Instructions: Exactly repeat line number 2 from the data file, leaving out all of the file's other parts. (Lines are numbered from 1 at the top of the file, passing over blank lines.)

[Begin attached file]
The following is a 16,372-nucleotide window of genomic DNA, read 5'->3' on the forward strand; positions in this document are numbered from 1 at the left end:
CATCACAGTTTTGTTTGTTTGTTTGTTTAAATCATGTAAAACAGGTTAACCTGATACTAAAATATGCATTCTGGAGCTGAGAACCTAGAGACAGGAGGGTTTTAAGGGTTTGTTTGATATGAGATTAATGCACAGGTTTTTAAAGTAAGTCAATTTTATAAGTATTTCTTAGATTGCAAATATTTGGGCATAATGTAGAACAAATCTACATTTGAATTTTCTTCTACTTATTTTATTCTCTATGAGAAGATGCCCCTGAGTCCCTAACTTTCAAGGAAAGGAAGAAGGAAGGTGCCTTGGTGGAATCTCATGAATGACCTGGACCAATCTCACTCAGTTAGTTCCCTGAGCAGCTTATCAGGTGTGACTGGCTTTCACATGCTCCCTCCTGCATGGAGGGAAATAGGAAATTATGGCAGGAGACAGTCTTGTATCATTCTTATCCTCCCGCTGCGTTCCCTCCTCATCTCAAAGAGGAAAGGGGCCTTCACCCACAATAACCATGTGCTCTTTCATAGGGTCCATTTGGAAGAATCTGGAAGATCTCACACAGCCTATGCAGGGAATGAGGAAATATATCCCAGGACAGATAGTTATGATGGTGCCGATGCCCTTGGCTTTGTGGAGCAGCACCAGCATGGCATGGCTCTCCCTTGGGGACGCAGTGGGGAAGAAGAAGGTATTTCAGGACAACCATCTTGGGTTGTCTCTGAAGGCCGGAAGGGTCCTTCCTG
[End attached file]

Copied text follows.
CATCACAGTTTTGTTTGTTTGTTTGTTTAAATCATGTAAAACAGGTTAACCTGATACTAAAATATGCATTCTGGAGCTGAGAACCTAGAGACAGGAGGGTTTTAAGGGTTTGTTTGATATGAGATTAATGCACAGGTTTTTAAAGTAAGTCAATTTTATAAGTATTTCTTAGATTGCAAATATTTGGGCATAATGTAGAACAAATCTACATTTGAATTTTCTTCTACTTATTTTATTCTCTATGAGAAGATGCCCCTGAGTCCCTAACTTTCAAGGAAAGGAAGAAGGAAGGTGCCTTGGTGGAATCTCATGAATGACCTGGACCAATCTCACTCAGTTAGTTCCCTGAGCAGCTTATCAGGTGTGACTGGCTTTCACATGCTCCCTCCTGCATGGAGGGAAATAGGAAATTATGGCAGGAGACAGTCTTGTATCATTCTTATCCTCCCGCTGCGTTCCCTCCTCATCTCAAAGAGGAAAGGGGCCTTCACCCACAATAACCATGTGCTCTTTCATAGGGTCCATTTGGAAGAATCTGGAAGATCTCACACAGCCTATGCAGGGAATGAGGAAATATATCCCAGGACAGATAGTTATGATGGTGCCGATGCCCTTGGCTTTGTGGAGCAGCACCAGCATGGCATGGCTCTCCCTTGGGGACGCAGTGGGGAAGAAGAAGGTATTTCAGGACAACCATCTTGGGTTGTCTCTGAAGGCCGGAAGGGTCCTTCCTG